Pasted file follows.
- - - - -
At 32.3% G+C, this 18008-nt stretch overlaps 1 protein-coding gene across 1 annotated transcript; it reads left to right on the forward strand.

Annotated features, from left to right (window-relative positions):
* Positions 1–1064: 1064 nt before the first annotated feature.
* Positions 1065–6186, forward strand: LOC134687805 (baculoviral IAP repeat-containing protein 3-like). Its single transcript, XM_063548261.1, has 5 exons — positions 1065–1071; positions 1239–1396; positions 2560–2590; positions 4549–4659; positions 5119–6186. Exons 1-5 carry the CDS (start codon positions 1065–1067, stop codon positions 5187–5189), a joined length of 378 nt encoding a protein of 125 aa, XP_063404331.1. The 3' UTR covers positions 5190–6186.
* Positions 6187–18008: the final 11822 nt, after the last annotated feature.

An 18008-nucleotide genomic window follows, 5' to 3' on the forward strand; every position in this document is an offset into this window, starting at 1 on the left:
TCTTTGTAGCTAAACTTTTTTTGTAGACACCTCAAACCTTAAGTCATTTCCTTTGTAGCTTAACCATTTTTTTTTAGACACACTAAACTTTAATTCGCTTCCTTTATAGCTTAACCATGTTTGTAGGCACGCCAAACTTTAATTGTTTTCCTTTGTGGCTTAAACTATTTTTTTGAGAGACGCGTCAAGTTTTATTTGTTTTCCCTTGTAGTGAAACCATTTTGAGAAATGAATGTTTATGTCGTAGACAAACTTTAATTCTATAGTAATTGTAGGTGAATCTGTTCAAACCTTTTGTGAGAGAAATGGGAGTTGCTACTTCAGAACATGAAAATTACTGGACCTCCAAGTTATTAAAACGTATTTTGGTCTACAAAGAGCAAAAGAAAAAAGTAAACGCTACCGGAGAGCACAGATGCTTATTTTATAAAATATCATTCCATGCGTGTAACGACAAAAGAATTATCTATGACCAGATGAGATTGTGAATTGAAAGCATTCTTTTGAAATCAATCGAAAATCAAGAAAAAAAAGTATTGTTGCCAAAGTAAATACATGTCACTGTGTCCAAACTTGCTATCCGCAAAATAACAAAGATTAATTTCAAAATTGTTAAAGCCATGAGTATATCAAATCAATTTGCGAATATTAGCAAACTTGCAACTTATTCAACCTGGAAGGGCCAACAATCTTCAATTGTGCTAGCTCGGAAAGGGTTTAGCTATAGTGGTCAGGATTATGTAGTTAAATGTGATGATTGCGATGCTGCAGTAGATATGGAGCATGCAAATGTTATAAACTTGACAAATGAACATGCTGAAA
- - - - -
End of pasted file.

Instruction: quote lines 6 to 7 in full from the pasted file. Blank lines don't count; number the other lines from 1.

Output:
An 18008-nucleotide genomic window follows, 5' to 3' on the forward strand; every position in this document is an offset into this window, starting at 1 on the left:
TCTTTGTAGCTAAACTTTTTTTGTAGACACCTCAAACCTTAAGTCATTTCCTTTGTAGCTTAACCATTTTTTTTTAGACACACTAAACTTTAATTCGCTTCCTTTATAGCTTAACCATGTTTGTAGGCACGCCAAACTTTAATTGTTTTCCTTTGTGGCTTAAACTATTTTTTTGAGAGACGCGTCAAGTTTTATTTGTTTTCCCTTGTAGTGAAACCATTTTGAGAAATGAATGTTTATGTCGTAGACAAACTTTAATTCTATAGTAATTGTAGGTGAATCTGTTCAAACCTTTTGTGAGAGAAATGGGAGTTGCTACTTCAGAACATGAAAATTACTGGACCTCCAAGTTATTAAAACGTATTTTGGTCTACAAAGAGCAAAAGAAAAAAGTAAACGCTACCGGAGAGCACAGATGCTTATTTTATAAAATATCATTCCATGCGTGTAACGACAAAAGAATTATCTATGACCAGATGAGATTGTGAATTGAAAGCATTCTTTTGAAATCAATCGAAAATCAAGAAAAAAAAGTATTGTTGCCAAAGTAAATACATGTCACTGTGTCCAAACTTGCTATCCGCAAAATAACAAAGATTAATTTCAAAATTGTTAAAGCCATGAGTATATCAAATCAATTTGCGAATATTAGCAAACTTGCAACTTATTCAACCTGGAAGGGCCAACAATCTTCAATTGTGCTAGCTCGGAAAGGGTTTAGCTATAGTGGTCAGGATTATGTAGTTAAATGTGATGATTGCGATGCTGCAGTAGATATGGAGCATGCAAATGTTATAAACTTGACAAATGAACATGCTGAAA